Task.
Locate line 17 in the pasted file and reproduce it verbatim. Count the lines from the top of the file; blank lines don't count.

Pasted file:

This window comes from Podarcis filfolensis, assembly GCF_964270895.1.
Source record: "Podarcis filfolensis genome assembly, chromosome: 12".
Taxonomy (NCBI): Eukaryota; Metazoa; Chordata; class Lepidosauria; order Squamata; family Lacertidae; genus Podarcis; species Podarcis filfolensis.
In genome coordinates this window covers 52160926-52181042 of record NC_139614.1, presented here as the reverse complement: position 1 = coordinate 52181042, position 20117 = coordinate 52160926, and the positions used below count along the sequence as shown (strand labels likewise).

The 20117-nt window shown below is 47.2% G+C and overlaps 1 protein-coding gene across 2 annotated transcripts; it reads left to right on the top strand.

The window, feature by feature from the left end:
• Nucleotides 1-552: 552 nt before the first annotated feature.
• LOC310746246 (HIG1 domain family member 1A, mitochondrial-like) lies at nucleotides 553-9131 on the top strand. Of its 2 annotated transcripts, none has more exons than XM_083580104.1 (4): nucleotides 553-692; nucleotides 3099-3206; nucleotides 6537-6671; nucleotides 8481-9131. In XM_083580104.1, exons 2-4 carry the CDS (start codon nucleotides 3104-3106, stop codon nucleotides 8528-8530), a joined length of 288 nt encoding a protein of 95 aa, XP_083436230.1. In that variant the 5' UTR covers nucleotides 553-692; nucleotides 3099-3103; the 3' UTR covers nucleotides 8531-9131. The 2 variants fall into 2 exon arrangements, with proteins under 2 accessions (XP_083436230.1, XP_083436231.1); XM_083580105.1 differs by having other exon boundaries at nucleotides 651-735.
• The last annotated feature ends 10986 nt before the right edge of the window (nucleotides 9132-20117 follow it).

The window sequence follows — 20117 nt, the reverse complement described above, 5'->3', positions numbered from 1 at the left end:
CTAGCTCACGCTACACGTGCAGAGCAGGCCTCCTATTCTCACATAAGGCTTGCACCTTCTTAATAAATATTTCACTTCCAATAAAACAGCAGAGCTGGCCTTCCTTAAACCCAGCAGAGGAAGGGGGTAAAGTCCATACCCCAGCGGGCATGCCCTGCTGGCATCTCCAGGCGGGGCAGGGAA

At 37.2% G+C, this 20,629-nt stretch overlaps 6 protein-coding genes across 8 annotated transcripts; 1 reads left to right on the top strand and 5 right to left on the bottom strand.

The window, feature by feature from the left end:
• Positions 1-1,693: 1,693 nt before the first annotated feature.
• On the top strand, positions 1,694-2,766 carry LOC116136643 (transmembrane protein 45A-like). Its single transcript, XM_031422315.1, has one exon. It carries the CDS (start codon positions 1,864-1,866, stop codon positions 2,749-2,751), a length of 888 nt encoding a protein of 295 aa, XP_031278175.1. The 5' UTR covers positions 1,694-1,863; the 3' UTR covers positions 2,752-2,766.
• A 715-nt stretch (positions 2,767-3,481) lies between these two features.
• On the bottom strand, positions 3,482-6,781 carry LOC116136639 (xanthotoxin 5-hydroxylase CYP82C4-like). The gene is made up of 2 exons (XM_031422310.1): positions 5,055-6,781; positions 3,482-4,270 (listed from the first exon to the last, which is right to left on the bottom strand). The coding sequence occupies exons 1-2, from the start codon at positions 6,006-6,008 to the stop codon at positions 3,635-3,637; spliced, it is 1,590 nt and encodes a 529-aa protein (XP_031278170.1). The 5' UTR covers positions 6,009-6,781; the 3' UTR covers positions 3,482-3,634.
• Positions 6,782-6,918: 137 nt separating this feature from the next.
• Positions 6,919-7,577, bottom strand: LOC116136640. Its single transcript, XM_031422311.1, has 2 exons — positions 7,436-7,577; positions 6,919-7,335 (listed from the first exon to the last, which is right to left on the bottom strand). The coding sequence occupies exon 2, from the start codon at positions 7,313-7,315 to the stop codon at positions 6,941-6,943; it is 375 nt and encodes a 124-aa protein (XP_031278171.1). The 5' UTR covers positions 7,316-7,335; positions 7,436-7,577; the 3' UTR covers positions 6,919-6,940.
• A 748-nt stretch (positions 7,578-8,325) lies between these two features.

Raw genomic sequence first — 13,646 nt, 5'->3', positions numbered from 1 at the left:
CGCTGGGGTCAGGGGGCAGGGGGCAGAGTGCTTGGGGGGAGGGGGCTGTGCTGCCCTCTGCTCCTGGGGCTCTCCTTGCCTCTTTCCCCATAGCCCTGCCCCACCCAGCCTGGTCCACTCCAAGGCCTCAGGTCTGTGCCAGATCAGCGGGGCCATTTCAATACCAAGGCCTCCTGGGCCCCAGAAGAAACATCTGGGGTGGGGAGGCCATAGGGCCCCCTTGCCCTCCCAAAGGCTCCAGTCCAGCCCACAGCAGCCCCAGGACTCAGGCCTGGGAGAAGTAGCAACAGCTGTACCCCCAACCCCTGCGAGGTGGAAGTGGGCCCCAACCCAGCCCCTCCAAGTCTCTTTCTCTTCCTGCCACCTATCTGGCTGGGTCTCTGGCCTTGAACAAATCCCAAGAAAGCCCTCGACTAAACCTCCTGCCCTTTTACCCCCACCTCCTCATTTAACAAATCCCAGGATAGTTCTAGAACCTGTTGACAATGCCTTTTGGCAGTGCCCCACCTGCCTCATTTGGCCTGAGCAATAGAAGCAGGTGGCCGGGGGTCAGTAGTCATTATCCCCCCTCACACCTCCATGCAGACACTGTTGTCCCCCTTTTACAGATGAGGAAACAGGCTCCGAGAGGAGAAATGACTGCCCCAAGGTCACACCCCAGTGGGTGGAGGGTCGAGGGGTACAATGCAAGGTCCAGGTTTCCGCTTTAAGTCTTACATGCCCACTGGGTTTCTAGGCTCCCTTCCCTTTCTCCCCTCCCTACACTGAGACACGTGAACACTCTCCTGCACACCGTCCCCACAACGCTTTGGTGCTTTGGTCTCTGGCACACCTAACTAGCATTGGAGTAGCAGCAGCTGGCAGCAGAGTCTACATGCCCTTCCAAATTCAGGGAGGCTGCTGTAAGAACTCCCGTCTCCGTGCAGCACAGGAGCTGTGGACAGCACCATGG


• On the bottom strand, positions 3,482-6,781 carry LOC116136639 (xanthotoxin 5-hydroxylase CYP82C4-like). The gene is made up of 2 exons (XM_031422310.1): positions 5,055-6,781; positions 3,482-4,270 (listed from the first exon to the last, which is right to left on the bottom strand). The coding sequence occupies exons 1-2, from the start codon at positions 6,006-6,008 to the stop codon at positions 3,635-3,637; spliced, it is 1,590 nt and encodes a 529-aa protein (XP_031278170.1). The 5' UTR covers positions 6,009-6,781; the 3' UTR covers positions 3,482-3,634.